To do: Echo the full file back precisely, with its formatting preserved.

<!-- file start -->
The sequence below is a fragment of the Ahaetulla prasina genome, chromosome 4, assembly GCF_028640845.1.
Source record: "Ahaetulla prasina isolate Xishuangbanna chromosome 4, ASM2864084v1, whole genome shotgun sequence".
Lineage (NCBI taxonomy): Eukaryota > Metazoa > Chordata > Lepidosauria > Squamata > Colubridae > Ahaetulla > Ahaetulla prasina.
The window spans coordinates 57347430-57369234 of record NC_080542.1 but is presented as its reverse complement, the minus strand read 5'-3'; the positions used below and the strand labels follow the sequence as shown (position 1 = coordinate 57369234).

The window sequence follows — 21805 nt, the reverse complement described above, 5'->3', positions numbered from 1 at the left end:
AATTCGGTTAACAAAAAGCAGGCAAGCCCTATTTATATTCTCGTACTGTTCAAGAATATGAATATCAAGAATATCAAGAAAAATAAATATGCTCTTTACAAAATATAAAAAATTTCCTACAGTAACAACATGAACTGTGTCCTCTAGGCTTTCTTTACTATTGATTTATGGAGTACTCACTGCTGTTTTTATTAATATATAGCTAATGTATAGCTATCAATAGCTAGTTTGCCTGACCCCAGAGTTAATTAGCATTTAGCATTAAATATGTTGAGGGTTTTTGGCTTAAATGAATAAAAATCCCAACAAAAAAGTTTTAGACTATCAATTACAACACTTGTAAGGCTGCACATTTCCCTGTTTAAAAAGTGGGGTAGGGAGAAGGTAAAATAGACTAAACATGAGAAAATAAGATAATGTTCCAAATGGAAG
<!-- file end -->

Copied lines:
The sequence below is a fragment of the Ahaetulla prasina genome, chromosome 4, assembly GCF_028640845.1.
Source record: "Ahaetulla prasina isolate Xishuangbanna chromosome 4, ASM2864084v1, whole genome shotgun sequence".
Lineage (NCBI taxonomy): Eukaryota > Metazoa > Chordata > Lepidosauria > Squamata > Colubridae > Ahaetulla > Ahaetulla prasina.
The window spans coordinates 57347430-57369234 of record NC_080542.1 but is presented as its reverse complement, the minus strand read 5'-3'; the positions used below and the strand labels follow the sequence as shown (position 1 = coordinate 57369234).

The window sequence follows — 21805 nt, the reverse complement described above, 5'->3', positions numbered from 1 at the left end:
AATTCGGTTAACAAAAAGCAGGCAAGCCCTATTTATATTCTCGTACTGTTCAAGAATATGAATATCAAGAATATCAAGAAAAATAAATATGCTCTTTACAAAATATAAAAAATTTCCTACAGTAACAACATGAACTGTGTCCTCTAGGCTTTCTTTACTATTGATTTATGGAGTACTCACTGCTGTTTTTATTAATATATAGCTAATGTATAGCTATCAATAGCTAGTTTGCCTGACCCCAGAGTTAATTAGCATTTAGCATTAAATATGTTGAGGGTTTTTGGCTTAAATGAATAAAAATCCCAACAAAAAAGTTTTAGACTATCAATTACAACACTTGTAAGGCTGCACATTTCCCTGTTTAAAAAGTGGGGTAGGGAGAAGGTAAAATAGACTAAACATGAGAAAATAAGATAATGTTCCAAATGGAAG